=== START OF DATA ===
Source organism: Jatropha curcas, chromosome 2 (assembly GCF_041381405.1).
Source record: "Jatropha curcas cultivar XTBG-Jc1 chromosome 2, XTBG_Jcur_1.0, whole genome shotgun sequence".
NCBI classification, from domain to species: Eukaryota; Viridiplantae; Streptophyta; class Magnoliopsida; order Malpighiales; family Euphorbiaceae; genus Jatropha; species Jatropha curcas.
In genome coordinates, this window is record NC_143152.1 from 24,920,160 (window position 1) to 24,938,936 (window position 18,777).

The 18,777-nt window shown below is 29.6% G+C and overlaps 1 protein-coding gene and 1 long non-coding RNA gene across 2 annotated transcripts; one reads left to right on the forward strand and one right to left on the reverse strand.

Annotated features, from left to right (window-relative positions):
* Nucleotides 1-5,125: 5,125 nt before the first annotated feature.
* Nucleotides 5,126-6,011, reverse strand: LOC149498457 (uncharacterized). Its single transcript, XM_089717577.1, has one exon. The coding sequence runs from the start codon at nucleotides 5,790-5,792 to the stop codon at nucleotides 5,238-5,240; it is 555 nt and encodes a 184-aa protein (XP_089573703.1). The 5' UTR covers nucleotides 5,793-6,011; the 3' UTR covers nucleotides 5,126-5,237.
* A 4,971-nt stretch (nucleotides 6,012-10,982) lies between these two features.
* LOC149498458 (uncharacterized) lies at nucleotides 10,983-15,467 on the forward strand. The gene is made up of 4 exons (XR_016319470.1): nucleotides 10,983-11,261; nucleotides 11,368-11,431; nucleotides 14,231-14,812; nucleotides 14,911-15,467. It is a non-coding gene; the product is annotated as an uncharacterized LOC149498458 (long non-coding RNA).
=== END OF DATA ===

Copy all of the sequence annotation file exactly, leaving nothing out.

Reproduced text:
Source organism: Jatropha curcas, chromosome 2 (assembly GCF_041381405.1).
Source record: "Jatropha curcas cultivar XTBG-Jc1 chromosome 2, XTBG_Jcur_1.0, whole genome shotgun sequence".
NCBI classification, from domain to species: Eukaryota; Viridiplantae; Streptophyta; class Magnoliopsida; order Malpighiales; family Euphorbiaceae; genus Jatropha; species Jatropha curcas.
In genome coordinates, this window is record NC_143152.1 from 24,920,160 (window position 1) to 24,938,936 (window position 18,777).

The 18,777-nt window shown below is 29.6% G+C and overlaps 1 protein-coding gene and 1 long non-coding RNA gene across 2 annotated transcripts; one reads left to right on the forward strand and one right to left on the reverse strand.

Annotated features, from left to right (window-relative positions):
* Nucleotides 1-5,125: 5,125 nt before the first annotated feature.
* Nucleotides 5,126-6,011, reverse strand: LOC149498457 (uncharacterized). Its single transcript, XM_089717577.1, has one exon. The coding sequence runs from the start codon at nucleotides 5,790-5,792 to the stop codon at nucleotides 5,238-5,240; it is 555 nt and encodes a 184-aa protein (XP_089573703.1). The 5' UTR covers nucleotides 5,793-6,011; the 3' UTR covers nucleotides 5,126-5,237.
* A 4,971-nt stretch (nucleotides 6,012-10,982) lies between these two features.
* LOC149498458 (uncharacterized) lies at nucleotides 10,983-15,467 on the forward strand. The gene is made up of 4 exons (XR_016319470.1): nucleotides 10,983-11,261; nucleotides 11,368-11,431; nucleotides 14,231-14,812; nucleotides 14,911-15,467. It is a non-coding gene; the product is annotated as an uncharacterized LOC149498458 (long non-coding RNA).